Keeping your data backed up is second nature to many Mac users simply because of Time Machine. Those who never made a copy of their digital data now have a reliable and invisible fallback.
Of course, a belt-and-braces approach of Time Machine and another external drive copy is the recommended regime. That might sound over the top, but losing every byte of data is much more painful than keeping track of two backups.
A double backup is a good idea, but does suffer from one fatal flaw: both copies are, generally, in one place. Unless you back up at the end of every day and take your backup 'off-site', all your data is still at risk. Fire, flood or – less catastrophic but still data-destroying – electrical surges and wayward cups of tea are all capable of destroying a hard drive.
So what is the solution to this issue? Storing your backups online, obviously.
Until recently though, remote data storage was the preserve of big businesses. However, you can now feasibly have a home backup procedure that includes a totally secure off-site element. With an off-site backup, no matter what the disaster you can recover your data. Fire, flood, swarm of locusts – never again will your data be at risk.
We've put six of the best online backup tools to the test.
Tools on test
1. Backblaze - $5 per month (£3.20)
2. Carbonite - £41.95 per year
3. CrashPlan+ - $5 per month (£3.18)
4. iDrive Pro - $4.95 a month (£3.17)
5. Livedrive - £3.95 a month
6. Mozy - £4.99 a month
Test one - Value for money
Naturally, your data is priceless and no amount of money is too much to protect it. In the real world, however, just about everything has a price. None of the services could be described as prohibitively expensive though.
Here the clear loser is iDrive, with its $5 (£3.16) a month charge limited to just 100GB of data. It does offer 2GB for free, which is fine for smaller storage needs, but not for a full backup.
Backblaze, Carbonite, CrashPlan and Mozy offer unlimited storage for your monthly fees. You can pay for a number of years up-front to reduce costs further. However, CrashPlan gets extra points for offering a family pack solution that allows you to back up your house full of Macs for $120 (£76) a year.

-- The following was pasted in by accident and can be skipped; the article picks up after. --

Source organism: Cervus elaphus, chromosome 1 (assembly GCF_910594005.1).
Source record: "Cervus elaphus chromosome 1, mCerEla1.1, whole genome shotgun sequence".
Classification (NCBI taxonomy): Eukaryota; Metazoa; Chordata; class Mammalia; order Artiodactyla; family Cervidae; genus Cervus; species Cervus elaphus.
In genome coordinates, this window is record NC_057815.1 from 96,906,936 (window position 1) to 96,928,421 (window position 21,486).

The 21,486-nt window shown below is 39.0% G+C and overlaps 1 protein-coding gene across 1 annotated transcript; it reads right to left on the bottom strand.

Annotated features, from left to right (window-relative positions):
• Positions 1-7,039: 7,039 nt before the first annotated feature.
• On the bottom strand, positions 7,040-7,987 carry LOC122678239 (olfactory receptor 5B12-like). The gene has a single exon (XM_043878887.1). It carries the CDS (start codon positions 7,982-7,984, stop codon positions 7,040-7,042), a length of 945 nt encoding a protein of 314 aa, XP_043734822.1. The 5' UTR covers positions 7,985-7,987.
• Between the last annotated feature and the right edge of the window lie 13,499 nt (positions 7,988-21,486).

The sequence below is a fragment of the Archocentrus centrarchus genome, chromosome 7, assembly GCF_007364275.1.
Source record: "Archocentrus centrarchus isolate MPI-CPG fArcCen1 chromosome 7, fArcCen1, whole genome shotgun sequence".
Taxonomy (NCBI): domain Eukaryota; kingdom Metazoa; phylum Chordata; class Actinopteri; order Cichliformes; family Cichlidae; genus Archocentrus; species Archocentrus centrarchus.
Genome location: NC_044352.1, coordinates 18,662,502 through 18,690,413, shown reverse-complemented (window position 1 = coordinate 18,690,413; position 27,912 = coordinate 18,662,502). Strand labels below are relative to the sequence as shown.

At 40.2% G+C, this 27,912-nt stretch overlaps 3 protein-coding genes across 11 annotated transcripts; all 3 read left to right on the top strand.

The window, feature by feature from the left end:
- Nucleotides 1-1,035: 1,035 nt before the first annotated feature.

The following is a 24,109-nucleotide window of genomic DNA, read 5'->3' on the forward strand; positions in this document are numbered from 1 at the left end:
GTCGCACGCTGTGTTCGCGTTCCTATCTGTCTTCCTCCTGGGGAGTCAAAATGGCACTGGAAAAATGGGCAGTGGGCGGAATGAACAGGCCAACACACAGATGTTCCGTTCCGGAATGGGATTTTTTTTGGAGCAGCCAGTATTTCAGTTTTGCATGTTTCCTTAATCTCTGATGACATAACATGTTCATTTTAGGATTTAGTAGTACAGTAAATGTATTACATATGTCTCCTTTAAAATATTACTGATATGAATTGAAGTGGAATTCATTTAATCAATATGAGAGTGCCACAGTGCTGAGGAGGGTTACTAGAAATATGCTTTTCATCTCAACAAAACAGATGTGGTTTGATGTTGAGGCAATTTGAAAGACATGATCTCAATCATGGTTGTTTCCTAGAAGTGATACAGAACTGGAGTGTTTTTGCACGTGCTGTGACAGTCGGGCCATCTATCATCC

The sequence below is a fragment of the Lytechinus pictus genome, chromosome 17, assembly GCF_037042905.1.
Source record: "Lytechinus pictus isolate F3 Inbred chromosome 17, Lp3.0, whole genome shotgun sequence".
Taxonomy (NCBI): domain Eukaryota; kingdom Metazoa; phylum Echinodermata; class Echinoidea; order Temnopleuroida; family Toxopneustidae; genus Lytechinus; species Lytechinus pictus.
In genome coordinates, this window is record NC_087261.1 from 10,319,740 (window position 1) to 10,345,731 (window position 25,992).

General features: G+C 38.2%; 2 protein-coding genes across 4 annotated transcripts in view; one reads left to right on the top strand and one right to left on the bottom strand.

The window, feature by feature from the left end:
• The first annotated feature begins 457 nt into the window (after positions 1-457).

The clear winner here, however, is Livedrive, which for £3.95 a month enables not only unlimited storage, but also unlimited numbers of computers to be backed up. That is truly excellent value.
Test two - Interface
One of the good things about all the tools in this test is that once they are set up they're all but invisible. Sure, you'll notice a hard disk spinning up and every now and again, and catch the toolbar notifications. In general, however, there's nothing to do other than sit back and let your data be backed up.
This, then, was a really tough call to make, as each of the backup utilities took a similar though not identical approach to organising and editing backups.
We docked a few marks from Livedrive and iDrive for a more fussy approach. Livedrive lists every single file being uploaded as it works, which is nice, but a simple progress counter would do. iDrive has a sync option that could easily confuse the non-techie user. But these criticisms are of the minor niggle variety.
Forced to make a decision, we'd err on the side of CrashPlan. It's just a little clearer than the others. That little bit is tiny, though, and not a major advantage over the competition.